With the Boston Pops taking over production of this year’s Fourth of July celebration from longtime sponsor David Mugar, there were sure to be changes. But the biggest one might be best viewed from your living room, not the Esplanade.
Bloomberg Television will broadcast the entire three-hour show across multiple platforms, thanks to a new media partnership with the business news company. Viewers will be able to watch the concert on Bloomberg TV or a live stream on Bloomberg.com as well as Bloomberg’s mobile and tablet apps.
That’s a change from past years when the show was sometimes truncated for broadcast, prompting viewers from across the country to complain about how the television version of the performance wasn’t patriotic enough, said Kim Noltemy, the Boston Symphony Orchestra’s chief operating and communications officer.
The Pops are determined to change that.
“They’ll be able to hear the whole ‘1812 Overture,’ ” said Keith Lockhart, the Pops conductor.
Opening with the traditional fighter jet military flyover and the “Star Spangled Banner,” the program will conclude with a 20-minute fireworks show, accompanied by the Pops. The US Army Field Band and Soldiers Chorus will also make an appearance, adding a layer of pomp and ceremony to the affair.
Producing its own show has given the Pops the freedom to match artists with music more suited to full orchestral arrangements. Noltemy said that while working with television networks in the past was a great opportunity, sometimes the Pops were encouraged to select artists with an eye toward TV national ratings.
“We’re trying to make the performance a little more intuitive, so people will go, ‘That makes sense why they chose that artist or song,’ ” Noltemy said.
This year’s concert will feature four headliners: pop star Andy Grammer, folk rocker Melissa Etheridge, singer and “Hamilton” star Leslie Odom Jr., and a late addition announced Friday, Tony Award winner Brian Stokes Mitchell.
The Pops will debut a new song composed for the occasion by Alan Menken — the man behind the Disney film scores for “The Little Mermaid” and “Beauty and the Beast” — and lyricist Jack Feldman. The program will also celebrate former Pops conductor John Williams, with selections from the recent Pops album “Lights, Camera . . . Music! Six Decades of John Williams.”
Lockhart, who will be conducting his 23rd Fourth of July concert Tuesday, said this year’s selection of headliners is the broadest mix in some time. While the program can’t please everyone, he said he hopes this year’s focus on tradition will prove popular with the audience.
“Attendees can expect a really patriotic celebration that is also a family concert,” he said. “Most of all, we just want to throw a really great birthday celebration. We’re really trying to give the concert back to the people.”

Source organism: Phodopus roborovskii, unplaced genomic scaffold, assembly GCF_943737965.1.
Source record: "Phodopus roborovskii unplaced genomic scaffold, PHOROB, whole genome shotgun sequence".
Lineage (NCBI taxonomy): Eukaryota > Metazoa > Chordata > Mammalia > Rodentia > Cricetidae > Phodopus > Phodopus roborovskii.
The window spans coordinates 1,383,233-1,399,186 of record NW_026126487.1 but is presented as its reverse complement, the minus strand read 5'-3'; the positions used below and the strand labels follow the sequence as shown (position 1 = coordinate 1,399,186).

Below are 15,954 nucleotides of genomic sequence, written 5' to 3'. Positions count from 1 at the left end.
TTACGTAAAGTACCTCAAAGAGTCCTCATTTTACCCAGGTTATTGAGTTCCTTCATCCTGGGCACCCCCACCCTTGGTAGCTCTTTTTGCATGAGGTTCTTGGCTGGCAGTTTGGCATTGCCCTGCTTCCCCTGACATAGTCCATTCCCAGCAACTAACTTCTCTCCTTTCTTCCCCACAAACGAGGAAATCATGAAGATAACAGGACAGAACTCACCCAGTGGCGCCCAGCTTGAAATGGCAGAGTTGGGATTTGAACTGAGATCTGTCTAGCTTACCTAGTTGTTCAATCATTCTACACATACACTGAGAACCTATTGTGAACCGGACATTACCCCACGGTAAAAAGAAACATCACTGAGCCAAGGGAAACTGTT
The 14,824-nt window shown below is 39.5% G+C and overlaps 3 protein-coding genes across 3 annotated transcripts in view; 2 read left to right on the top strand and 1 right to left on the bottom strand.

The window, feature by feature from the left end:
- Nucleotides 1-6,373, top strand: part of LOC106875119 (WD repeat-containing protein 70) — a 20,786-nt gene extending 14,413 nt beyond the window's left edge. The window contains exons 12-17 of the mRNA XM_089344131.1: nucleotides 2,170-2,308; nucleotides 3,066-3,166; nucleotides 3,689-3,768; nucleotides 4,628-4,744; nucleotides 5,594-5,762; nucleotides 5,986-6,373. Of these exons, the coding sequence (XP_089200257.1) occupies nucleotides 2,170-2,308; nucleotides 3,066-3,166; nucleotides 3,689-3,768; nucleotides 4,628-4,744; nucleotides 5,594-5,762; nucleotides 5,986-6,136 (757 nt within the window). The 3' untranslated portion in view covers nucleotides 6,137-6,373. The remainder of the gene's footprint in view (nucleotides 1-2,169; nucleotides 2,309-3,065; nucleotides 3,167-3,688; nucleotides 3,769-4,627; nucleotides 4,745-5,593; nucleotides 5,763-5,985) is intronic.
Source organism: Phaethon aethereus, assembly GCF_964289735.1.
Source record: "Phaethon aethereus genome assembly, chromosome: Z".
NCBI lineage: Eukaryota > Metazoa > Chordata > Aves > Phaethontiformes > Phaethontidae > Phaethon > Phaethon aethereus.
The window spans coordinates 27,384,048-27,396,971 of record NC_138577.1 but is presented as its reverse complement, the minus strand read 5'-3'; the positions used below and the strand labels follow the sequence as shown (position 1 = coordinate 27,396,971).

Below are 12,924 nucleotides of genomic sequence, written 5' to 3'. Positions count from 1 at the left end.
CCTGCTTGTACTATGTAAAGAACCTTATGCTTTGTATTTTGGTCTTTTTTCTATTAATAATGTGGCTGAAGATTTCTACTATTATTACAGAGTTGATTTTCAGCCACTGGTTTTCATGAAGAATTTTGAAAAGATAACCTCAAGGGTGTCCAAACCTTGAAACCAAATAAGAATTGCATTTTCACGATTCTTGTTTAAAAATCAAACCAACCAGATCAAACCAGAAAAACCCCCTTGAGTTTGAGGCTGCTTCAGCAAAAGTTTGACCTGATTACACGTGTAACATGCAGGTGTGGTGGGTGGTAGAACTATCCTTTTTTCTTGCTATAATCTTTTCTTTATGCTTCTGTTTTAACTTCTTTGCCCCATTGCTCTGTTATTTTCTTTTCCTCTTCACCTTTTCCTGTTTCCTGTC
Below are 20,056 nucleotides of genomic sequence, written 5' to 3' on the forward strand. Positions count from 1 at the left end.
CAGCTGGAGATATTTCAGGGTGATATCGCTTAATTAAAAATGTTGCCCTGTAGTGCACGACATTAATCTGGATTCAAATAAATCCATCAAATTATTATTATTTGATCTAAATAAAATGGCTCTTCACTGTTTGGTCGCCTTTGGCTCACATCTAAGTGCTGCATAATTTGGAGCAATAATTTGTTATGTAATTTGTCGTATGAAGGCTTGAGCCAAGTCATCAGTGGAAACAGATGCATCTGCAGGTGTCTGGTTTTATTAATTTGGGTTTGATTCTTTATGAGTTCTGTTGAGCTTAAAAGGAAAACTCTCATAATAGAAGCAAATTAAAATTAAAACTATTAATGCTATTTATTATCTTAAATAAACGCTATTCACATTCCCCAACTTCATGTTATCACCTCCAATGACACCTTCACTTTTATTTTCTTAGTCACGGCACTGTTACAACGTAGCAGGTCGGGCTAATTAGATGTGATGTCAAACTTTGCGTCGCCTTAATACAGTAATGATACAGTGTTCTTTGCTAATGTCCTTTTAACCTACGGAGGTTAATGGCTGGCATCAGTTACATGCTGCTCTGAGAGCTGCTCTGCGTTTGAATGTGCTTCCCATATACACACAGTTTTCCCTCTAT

That’s no easy feat, given how much change the Pops have been through in the last year. Mugar retired last spring after producing all 43 previous shows, but when he couldn’t find a sponsor last year he wound up footing the $2 million bill himself.
The Pops began a partnership with the Boston businessman and philanthropist in 1974, after he had asked the orchestra to play Tchaikovsky’s “1812 Overture” during an Esplanade concert, while he provided the fireworks, howitzer cannons, and church bells. The celebration now draws an estimated 500,000 people to the banks of the Charles River every year.
‘We just want to throw a really great birthday celebration. We’re really trying to give the concert back to the people.’Keith Lockhart, Boston Pops conductor
In March, the Pops announced Boston investment firm Eaton Vance would be the sponsor for the fireworks show for the next three years.
Gates will open at 9 a.m. Tuesday. The concert starts at 8 p.m., ending with fireworks at 10:30 p.m. Smartphone users will be able to view the schedule and snap photos with custom event frames using the Boston Pops Fireworks Spectacular app. Radio listeners can tune in on 1200 AM or 94.5 FM HD2, on the subscription-based iHeartRadio, or Sirius XM satellite channel 119.
For those who don’t mind missing the fireworks, the Monday night rehearsal is open to the public and includes the headliners. Doors open at 5 p.m. for the event; rehearsal will begin at 8 p.m.
As for the Pops conductor, these last few days before the show are about pulling everything together as perfectly as he can. Lockhart said he has rehearsals scheduled through the weekend before the headliners trickle in on Monday.
“It’s going to be a really great show,” he said. “I hope a million people come down to the Esplanade to check it out.”